We are interested in knowing the conditions under which good models (closed manifolds) exist for the classifying space $B\Gamma$. Furthermore, if $B\Gamma$ can be realized by a closed manifold, the Borel conjecture asks whether it is unique up to homeomorphism.

Large scale geometry The geometric group theory single-handedly established by Gromov asks how "big" $\Gamma$ is, roughly speaking, the growth rate of the volumes of the balls in $\Gamma$. For example, $\mathbb{R}^n$ is "smaller" than the Poincare upper half plane $(\mathbb{H},ds^2)$: the volume $\Vol(B(x_0, r))\sim c r^n$ in $\mathbb{R}^n$, but $\Vol(B(z_0, r))\sim ce^{1/4r}$ in $\mathbb{H}$ grows exponentially.

For $(\Gamma, d_S)$, we consider the asymptotic behaviors of the volume $\Vol(B(\gamma_0, r))=\# B(\gamma_0,r)$.

Example 9 For $\Gamma=\mathbb{Z}^n$, $\#B(\gamma_0, r)$ grows polynomially, but for $\Gamma=F_2$, it grows exponentially.

The following striking result due to Gromov relates the large scale geometry of a group to its own algebraic structure.

Theorem 2 (Gromov) If $\Gamma$ is a lattice of a nilpotent Lie group, then $\Gamma$ has a polynomial growth. Conversely, if $\Gamma$ has a polynomial growth, then $\Gamma$ is virtually nilpotent, namely there exists a finite index subgroup $\Gamma'$ of $\Gamma$ such that $\Gamma'$ is a lattice in a nilpotent Lie group.

Rigidity and action on manifolds Mostow strong rigidity, Margulis super-rigidity, Zimmer program, etc..

Construction and classification of infinite simple groups Margulis normal subgroup theorem and the rough classification up to quasi-isometry.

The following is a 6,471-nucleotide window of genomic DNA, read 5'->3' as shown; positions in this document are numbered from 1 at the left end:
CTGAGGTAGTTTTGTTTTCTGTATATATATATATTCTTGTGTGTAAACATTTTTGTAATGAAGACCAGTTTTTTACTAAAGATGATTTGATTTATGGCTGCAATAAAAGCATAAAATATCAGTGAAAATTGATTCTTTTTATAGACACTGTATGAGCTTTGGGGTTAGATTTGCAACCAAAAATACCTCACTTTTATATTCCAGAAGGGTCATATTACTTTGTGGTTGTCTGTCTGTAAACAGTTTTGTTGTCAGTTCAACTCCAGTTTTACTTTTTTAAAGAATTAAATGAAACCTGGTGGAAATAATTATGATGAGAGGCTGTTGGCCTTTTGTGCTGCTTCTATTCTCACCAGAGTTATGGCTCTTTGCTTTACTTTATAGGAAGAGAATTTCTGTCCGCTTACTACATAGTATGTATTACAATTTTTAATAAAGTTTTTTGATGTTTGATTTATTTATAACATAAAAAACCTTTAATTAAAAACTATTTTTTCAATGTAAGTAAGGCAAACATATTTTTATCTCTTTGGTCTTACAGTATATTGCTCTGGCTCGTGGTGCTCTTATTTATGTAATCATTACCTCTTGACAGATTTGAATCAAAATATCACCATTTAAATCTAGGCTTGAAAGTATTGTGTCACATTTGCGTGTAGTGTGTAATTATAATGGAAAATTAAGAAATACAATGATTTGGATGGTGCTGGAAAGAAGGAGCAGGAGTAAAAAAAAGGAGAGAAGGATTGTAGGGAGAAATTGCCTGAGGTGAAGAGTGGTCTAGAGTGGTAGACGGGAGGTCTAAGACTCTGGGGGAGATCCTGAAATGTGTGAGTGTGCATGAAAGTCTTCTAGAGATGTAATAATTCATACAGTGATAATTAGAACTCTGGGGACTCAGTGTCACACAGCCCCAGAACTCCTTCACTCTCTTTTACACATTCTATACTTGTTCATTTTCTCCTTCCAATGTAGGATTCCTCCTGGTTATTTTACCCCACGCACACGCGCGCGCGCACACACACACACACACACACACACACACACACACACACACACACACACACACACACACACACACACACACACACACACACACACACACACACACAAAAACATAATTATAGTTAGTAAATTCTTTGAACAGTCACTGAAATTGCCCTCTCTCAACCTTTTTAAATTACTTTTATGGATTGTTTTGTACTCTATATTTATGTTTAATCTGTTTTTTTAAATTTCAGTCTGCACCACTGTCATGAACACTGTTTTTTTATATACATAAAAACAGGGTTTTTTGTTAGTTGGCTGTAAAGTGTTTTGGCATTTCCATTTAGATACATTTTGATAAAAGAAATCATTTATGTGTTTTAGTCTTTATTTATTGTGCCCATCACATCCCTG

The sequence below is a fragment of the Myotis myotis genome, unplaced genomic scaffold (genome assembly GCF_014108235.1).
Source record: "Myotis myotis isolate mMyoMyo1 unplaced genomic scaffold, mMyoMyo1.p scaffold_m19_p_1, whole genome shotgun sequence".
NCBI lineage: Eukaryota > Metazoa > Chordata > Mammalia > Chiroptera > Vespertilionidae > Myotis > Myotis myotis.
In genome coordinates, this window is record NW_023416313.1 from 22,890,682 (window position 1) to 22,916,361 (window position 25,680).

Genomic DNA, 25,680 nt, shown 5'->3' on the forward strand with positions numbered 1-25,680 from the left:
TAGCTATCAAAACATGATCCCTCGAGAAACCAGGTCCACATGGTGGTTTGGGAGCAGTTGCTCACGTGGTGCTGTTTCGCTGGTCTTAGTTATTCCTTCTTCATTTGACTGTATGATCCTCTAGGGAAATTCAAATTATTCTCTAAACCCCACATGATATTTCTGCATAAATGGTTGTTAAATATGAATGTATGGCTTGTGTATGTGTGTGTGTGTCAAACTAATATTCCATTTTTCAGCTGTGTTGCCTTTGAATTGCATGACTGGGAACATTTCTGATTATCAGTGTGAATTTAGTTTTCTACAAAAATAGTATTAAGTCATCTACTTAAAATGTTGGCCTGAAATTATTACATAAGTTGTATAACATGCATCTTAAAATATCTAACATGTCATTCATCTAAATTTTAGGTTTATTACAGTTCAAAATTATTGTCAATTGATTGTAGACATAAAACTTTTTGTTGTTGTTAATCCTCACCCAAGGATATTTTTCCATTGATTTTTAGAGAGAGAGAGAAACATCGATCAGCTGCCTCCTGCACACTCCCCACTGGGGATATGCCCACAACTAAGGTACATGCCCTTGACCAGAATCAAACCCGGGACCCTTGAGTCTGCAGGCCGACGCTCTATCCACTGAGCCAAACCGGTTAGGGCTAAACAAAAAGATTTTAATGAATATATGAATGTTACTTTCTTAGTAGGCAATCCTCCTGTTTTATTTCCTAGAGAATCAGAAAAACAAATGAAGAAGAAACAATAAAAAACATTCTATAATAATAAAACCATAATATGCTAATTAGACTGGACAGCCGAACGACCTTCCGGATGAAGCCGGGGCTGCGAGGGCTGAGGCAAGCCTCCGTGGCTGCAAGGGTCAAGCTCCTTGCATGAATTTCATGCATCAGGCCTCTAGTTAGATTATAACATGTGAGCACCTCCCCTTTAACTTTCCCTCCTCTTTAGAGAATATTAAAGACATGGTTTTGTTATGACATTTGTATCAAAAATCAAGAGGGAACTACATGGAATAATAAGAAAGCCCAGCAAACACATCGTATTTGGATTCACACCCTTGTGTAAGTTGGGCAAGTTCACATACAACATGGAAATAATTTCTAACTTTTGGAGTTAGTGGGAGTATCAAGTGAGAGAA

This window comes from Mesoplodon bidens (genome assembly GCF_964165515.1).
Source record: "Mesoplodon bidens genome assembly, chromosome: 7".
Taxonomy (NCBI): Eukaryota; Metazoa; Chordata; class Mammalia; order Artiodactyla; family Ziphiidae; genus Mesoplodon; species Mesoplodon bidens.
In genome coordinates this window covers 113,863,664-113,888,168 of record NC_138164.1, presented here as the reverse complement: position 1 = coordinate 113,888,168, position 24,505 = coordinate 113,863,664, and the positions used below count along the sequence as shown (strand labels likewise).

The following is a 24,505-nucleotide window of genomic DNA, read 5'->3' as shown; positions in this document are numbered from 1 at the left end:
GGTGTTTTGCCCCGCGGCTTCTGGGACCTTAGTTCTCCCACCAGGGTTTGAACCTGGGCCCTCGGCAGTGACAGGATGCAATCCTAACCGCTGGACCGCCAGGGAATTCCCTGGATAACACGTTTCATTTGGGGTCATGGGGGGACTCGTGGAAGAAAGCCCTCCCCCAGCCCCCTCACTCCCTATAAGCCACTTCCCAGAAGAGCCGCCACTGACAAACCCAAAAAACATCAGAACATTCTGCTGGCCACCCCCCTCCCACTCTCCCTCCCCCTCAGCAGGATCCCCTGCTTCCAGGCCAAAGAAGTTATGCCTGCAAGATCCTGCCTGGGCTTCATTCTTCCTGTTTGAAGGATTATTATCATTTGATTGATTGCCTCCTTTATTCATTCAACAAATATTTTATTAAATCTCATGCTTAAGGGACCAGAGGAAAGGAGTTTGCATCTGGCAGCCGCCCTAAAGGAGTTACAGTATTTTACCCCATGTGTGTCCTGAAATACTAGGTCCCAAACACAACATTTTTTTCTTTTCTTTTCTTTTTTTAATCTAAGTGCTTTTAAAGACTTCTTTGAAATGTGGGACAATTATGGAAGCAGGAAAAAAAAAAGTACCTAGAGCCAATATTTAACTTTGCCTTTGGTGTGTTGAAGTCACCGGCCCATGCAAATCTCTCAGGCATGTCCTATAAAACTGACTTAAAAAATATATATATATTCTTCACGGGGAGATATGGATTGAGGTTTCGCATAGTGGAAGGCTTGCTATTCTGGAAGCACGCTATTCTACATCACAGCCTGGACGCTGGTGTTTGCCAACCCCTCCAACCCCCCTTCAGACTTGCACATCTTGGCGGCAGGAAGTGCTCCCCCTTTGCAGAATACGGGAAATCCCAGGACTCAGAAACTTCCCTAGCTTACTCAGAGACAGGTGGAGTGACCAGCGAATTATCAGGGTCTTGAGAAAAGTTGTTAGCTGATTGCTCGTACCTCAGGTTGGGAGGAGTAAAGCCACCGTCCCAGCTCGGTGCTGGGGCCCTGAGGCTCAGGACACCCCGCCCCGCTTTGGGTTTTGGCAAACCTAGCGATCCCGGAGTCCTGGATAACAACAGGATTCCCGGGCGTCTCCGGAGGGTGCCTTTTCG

Theorem 3 (Margulis normal subgroup theorem) If $\Gamma$ is an irreducible lattice in a semisimple Lie group of rank $\ge2$. Then every normal subgroup of $\Gamma$ is finite or of finite index.

Now let us list some problems concerning a discrete transformation group $\Gamma$ acting on $X$.

Properness If $\Gamma$ acts on $X$ properly, the the quotient space $\Gamma\backslash X$ is a Hausdorff sapce. Nevertheless, We are also interested in non-proper actions such as ergodic actions (chaotic actions). They are important in Mostow rigidity, Margulis' work and also number theory.

Definition 14 Let $\mu$ be a measure on $X$ invariant under $\Gamma$, the action of $\Gamma$ is called ergodic if any invariant subset of $X$ is either of measure 0 or of full measure.

Orbits and quotient space Suppose $\Gamma$ acts properly on $X$, we would like to understand structures (geometry, topology, analsis) of orbits of $\Gamma$ in $X$ and the quotient $\Gamma\backslash X$.

  • Geometry: the geometry of locally symmetic spaces $\Gamma\backslash X$ when $X$ is a symmetic space;
  • Topology: often $\Gamma\backslash X$ provides classification spaces like the classifying spaces.
  • Analysis: spectual theorem of automorphic forms. The Selberg trace formular relates the geometry and analysis.

A crucial role is played by finding good fundamental domains of $\Gamma$.

Definition 15 A domain $\Omega$ in $X$ (somewhere between closed and open) is called a fundamental domain for $\Gamma$ in $X$ if $\bigcup_{\gamma\in\Gamma} \gamma\overline{\Omega}=X$ and the interiors of $\gamma\Omega^{\circ}$'s are disjoint (cf. Definition 8).

Usually we require that $\Omega$ is not too complicated, e.g., the boundary of $\Omega$ is small: $\overline{\Omega^{\circ}}=\overline{\Omega}$. If $X$ has a measure $v$ invariant under $\Gamma$, we usually require that $v(\partial\Omega)=0$. If $X$ is a manifold, we usually require that $\partial\Omega$ consists of submanifolds of smaller dimensions.

Definition 16 A fundamental domain $\Omega$ is called locally finite if for any $x\in X$, there exists a neighbourhood $U$ containing $x$ such that $U$ only meets finitely many $\Gamma$-translates of $\overline{\Omega}$. A fundamental domain $\Omega$ is called globally finite if $\{\gamma\in\Gamma: \gamma\overline{\Omega}\cap\overline{\Omega}\ne\varnothing\}$ is fintie.